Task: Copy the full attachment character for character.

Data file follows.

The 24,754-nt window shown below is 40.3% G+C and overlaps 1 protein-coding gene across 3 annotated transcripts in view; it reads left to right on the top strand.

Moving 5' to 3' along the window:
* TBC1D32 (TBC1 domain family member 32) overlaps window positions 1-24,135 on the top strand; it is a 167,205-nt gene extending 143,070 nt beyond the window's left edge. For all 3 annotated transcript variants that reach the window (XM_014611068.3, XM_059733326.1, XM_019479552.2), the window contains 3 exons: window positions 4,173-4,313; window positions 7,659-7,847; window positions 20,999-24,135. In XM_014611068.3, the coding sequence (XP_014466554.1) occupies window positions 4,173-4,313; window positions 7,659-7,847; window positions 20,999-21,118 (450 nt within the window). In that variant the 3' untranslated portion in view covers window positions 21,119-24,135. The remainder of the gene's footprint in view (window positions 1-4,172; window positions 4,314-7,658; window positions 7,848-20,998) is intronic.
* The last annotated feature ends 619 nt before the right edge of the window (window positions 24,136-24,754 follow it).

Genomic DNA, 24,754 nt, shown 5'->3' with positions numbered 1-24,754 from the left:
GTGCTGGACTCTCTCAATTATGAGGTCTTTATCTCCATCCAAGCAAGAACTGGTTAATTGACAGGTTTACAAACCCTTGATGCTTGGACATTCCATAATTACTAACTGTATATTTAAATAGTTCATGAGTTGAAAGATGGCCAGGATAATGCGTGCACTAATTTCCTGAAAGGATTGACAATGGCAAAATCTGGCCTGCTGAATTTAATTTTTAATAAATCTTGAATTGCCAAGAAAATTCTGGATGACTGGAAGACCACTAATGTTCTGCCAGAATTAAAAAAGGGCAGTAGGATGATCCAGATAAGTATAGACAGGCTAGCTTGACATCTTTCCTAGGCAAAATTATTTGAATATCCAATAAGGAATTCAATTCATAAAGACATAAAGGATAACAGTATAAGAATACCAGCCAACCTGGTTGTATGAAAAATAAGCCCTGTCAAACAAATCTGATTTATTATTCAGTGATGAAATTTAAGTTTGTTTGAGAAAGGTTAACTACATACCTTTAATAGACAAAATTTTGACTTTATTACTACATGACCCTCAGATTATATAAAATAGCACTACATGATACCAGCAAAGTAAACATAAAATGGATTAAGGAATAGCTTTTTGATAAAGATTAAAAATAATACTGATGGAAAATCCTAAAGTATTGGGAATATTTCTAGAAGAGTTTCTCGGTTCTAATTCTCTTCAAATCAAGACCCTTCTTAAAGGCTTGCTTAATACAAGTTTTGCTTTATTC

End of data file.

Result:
The 24,754-nt window shown below is 40.3% G+C and overlaps 1 protein-coding gene across 3 annotated transcripts in view; it reads left to right on the top strand.

Moving 5' to 3' along the window:
* TBC1D32 (TBC1 domain family member 32) overlaps window positions 1-24,135 on the top strand; it is a 167,205-nt gene extending 143,070 nt beyond the window's left edge. For all 3 annotated transcript variants that reach the window (XM_014611068.3, XM_059733326.1, XM_019479552.2), the window contains 3 exons: window positions 4,173-4,313; window positions 7,659-7,847; window positions 20,999-24,135. In XM_014611068.3, the coding sequence (XP_014466554.1) occupies window positions 4,173-4,313; window positions 7,659-7,847; window positions 20,999-21,118 (450 nt within the window). In that variant the 3' untranslated portion in view covers window positions 21,119-24,135. The remainder of the gene's footprint in view (window positions 1-4,172; window positions 4,314-7,658; window positions 7,848-20,998) is intronic.
* The last annotated feature ends 619 nt before the right edge of the window (window positions 24,136-24,754 follow it).

Genomic DNA, 24,754 nt, shown 5'->3' with positions numbered 1-24,754 from the left:
GTGCTGGACTCTCTCAATTATGAGGTCTTTATCTCCATCCAAGCAAGAACTGGTTAATTGACAGGTTTACAAACCCTTGATGCTTGGACATTCCATAATTACTAACTGTATATTTAAATAGTTCATGAGTTGAAAGATGGCCAGGATAATGCGTGCACTAATTTCCTGAAAGGATTGACAATGGCAAAATCTGGCCTGCTGAATTTAATTTTTAATAAATCTTGAATTGCCAAGAAAATTCTGGATGACTGGAAGACCACTAATGTTCTGCCAGAATTAAAAAAGGGCAGTAGGATGATCCAGATAAGTATAGACAGGCTAGCTTGACATCTTTCCTAGGCAAAATTATTTGAATATCCAATAAGGAATTCAATTCATAAAGACATAAAGGATAACAGTATAAGAATACCAGCCAACCTGGTTGTATGAAAAATAAGCCCTGTCAAACAAATCTGATTTATTATTCAGTGATGAAATTTAAGTTTGTTTGAGAAAGGTTAACTACATACCTTTAATAGACAAAATTTTGACTTTATTACTACATGACCCTCAGATTATATAAAATAGCACTACATGATACCAGCAAAGTAAACATAAAATGGATTAAGGAATAGCTTTTTGATAAAGATTAAAAATAATACTGATGGAAAATCCTAAAGTATTGGGAATATTTCTAGAAGAGTTTCTCGGTTCTAATTCTCTTCAAATCAAGACCCTTCTTAAAGGCTTGCTTAATACAAGTTTTGCTTTATTC